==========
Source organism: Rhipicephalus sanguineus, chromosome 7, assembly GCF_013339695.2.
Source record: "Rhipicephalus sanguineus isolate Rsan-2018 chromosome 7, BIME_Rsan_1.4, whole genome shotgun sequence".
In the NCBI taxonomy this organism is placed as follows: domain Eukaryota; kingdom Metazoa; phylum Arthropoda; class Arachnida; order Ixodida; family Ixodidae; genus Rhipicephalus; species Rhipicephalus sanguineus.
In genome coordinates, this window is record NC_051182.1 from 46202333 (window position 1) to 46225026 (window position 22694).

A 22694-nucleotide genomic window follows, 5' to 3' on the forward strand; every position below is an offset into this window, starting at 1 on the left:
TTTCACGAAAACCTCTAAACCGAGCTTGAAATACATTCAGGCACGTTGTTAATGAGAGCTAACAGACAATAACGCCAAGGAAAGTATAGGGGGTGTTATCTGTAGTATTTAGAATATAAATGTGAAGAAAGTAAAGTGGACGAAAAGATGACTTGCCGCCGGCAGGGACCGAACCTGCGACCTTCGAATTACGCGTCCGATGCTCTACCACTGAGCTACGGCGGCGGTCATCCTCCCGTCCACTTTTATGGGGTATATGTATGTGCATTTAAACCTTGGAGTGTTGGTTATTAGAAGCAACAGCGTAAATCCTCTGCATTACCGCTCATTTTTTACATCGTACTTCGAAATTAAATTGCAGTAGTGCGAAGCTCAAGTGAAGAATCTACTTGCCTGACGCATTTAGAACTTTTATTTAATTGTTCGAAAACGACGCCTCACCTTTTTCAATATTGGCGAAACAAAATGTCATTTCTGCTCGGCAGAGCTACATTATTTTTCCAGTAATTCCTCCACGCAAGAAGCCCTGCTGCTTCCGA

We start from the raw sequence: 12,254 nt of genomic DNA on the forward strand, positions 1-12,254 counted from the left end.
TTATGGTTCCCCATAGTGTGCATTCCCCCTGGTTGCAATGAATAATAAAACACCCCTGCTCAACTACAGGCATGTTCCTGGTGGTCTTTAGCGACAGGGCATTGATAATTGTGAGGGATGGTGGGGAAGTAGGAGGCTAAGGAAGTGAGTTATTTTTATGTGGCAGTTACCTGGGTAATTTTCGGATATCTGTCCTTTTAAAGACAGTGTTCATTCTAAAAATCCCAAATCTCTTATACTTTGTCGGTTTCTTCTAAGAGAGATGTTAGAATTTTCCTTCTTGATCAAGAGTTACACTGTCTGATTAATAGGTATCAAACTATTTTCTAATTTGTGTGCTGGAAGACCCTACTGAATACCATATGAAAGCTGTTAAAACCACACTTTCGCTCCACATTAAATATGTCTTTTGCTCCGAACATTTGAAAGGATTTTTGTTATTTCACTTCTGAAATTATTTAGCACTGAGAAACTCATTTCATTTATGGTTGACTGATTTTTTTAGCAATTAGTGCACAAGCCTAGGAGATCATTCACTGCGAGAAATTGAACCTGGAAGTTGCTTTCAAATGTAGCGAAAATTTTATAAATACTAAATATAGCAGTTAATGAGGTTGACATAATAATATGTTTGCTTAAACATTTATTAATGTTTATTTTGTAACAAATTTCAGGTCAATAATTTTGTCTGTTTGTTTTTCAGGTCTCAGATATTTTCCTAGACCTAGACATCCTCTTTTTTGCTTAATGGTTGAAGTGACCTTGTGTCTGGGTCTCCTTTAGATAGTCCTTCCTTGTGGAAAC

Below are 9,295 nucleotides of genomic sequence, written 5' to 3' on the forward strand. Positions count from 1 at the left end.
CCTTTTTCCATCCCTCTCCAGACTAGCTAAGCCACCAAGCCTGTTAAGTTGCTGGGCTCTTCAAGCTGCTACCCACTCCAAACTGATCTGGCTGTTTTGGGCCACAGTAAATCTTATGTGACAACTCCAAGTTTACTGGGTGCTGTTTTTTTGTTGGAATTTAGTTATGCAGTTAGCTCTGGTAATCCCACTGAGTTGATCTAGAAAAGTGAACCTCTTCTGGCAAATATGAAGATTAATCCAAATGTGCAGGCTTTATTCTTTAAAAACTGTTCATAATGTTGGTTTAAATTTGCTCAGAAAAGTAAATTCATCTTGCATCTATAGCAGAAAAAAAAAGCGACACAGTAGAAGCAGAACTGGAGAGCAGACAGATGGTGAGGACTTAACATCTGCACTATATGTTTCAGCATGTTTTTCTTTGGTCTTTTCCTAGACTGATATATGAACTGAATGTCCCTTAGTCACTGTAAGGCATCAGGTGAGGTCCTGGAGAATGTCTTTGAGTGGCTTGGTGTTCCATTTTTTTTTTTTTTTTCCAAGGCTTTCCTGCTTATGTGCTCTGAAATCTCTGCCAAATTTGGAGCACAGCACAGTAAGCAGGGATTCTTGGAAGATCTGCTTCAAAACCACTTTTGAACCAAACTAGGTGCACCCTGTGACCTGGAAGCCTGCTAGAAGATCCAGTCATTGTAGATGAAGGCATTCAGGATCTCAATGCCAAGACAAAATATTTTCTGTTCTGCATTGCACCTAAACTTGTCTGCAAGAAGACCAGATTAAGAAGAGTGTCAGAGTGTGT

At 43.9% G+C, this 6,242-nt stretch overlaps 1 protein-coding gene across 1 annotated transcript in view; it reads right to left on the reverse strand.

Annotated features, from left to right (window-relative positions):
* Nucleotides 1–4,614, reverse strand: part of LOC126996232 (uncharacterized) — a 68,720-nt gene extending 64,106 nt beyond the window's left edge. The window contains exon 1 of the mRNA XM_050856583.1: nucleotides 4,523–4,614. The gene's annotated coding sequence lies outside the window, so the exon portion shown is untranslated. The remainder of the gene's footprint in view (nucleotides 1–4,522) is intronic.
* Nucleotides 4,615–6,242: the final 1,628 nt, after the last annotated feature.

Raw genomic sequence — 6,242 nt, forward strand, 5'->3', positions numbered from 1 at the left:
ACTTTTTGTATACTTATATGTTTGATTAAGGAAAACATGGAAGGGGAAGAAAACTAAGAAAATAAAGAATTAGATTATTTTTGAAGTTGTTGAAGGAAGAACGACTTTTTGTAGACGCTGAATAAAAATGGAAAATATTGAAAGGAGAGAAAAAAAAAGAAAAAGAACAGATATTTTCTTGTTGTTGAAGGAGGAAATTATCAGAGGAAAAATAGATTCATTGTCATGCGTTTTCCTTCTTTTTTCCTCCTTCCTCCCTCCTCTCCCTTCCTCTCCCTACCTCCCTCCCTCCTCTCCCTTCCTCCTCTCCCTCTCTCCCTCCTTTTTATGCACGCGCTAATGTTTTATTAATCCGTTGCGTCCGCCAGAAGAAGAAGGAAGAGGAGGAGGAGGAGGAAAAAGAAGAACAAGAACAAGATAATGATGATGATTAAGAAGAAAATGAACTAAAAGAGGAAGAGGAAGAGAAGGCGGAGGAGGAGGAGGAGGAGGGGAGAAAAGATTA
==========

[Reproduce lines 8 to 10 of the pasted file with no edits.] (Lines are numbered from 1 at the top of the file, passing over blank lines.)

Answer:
TTATGGTTCCCCATAGTGTGCATTCCCCCTGGTTGCAATGAATAATAAAACACCCCTGCTCAACTACAGGCATGTTCCTGGTGGTCTTTAGCGACAGGGCATTGATAATTGTGAGGGATGGTGGGGAAGTAGGAGGCTAAGGAAGTGAGTTATTTTTATGTGGCAGTTACCTGGGTAATTTTCGGATATCTGTCCTTTTAAAGACAGTGTTCATTCTAAAAATCCCAAATCTCTTATACTTTGTCGGTTTCTTCTAAGAGAGATGTTAGAATTTTCCTTCTTGATCAAGAGTTACACTGTCTGATTAATAGGTATCAAACTATTTTCTAATTTGTGTGCTGGAAGACCCTACTGAATACCATATGAAAGCTGTTAAAACCACACTTTCGCTCCACATTAAATATGTCTTTTGCTCCGAACATTTGAAAGGATTTTTGTTATTTCACTTCTGAAATTATTTAGCACTGAGAAACTCATTTCATTTATGGTTGACTGATTTTTTTAGCAATTAGTGCACAAGCCTAGGAGATCATTCACTGCGAGAAATTGAACCTGGAAGTTGCTTTCAAATGTAGCGAAAATTTTATAAATACTAAATATAGCAGTTAATGAGGTTGACATAATAATATGTTTGCTTAAACATTTATTAATGTTTATTTTGTAACAAATTTCAGGTCAATAATTTTGTCTGTTTGTTTTTCAGGTCTCAGATATTTTCCTAGACCTAGACATCCTCTTTTTTGCTTAATGGTTGAAGTGACCTTGTGTCTGGGTCTCCTTTAGATAGTCCTTCCTTGTGGAAAC

Below are 9,295 nucleotides of genomic sequence, written 5' to 3' on the forward strand. Positions count from 1 at the left end.
CCTTTTTCCATCCCTCTCCAGACTAGCTAAGCCACCAAGCCTGTTAAGTTGCTGGGCTCTTCAAGCTGCTACCCACTCCAAACTGATCTGGCTGTTTTGGGCCACAGTAAATCTTATGTGACAACTCCAAGTTTACTGGGTGCTGTTTTTTTGTTGGAATTTAGTTATGCAGTTAGCTCTGGTAATCCCACTGAGTTGATCTAGAAAAGTGAACCTCTTCTGGCAAATATGAAGATTAATCCAAATGTGCAGGCTTTATTCTTTAAAAACTGTTCATAATGTTGGTTTAAATTTGCTCAGAAAAGTAAATTCATCTTGCATCTATAGCAGAAAAAAAAAGCGACACAGTAGAAGCAGAACTGGAGAGCAGACAGATGGTGAGGACTTAACATCTGCACTATATGTTTCAGCATGTTTTTCTTTGGTCTTTTCCTAGACTGATATATGAACTGAATGTCCCTTAGTCACTGTAAGGCATCAGGTGAGGTCCTGGAGAATGTCTTTGAGTGGCTTGGTGTTCCATTTTTTTTTTTTTTTTCCAAGGCTTTCCTGCTTATGTGCTCTGAAATCTCTGCCAAATTTGGAGCACAGCACAGTAAGCAGGGATTCTTGGAAGATCTGCTTCAAAACCACTTTTGAACCAAACTAGGTGCACCCTGTGACCTGGAAGCCTGCTAGAAGATCCAGTCATTGTAGATGAAGGCATTCAGGATCTCAATGCCAAGACAAAATATTTTCTGTTCTGCATTGCACCTAAACTTGTCTGCAAGAAGACCAGATTAAGAAGAGTGTCAGAGTGTGT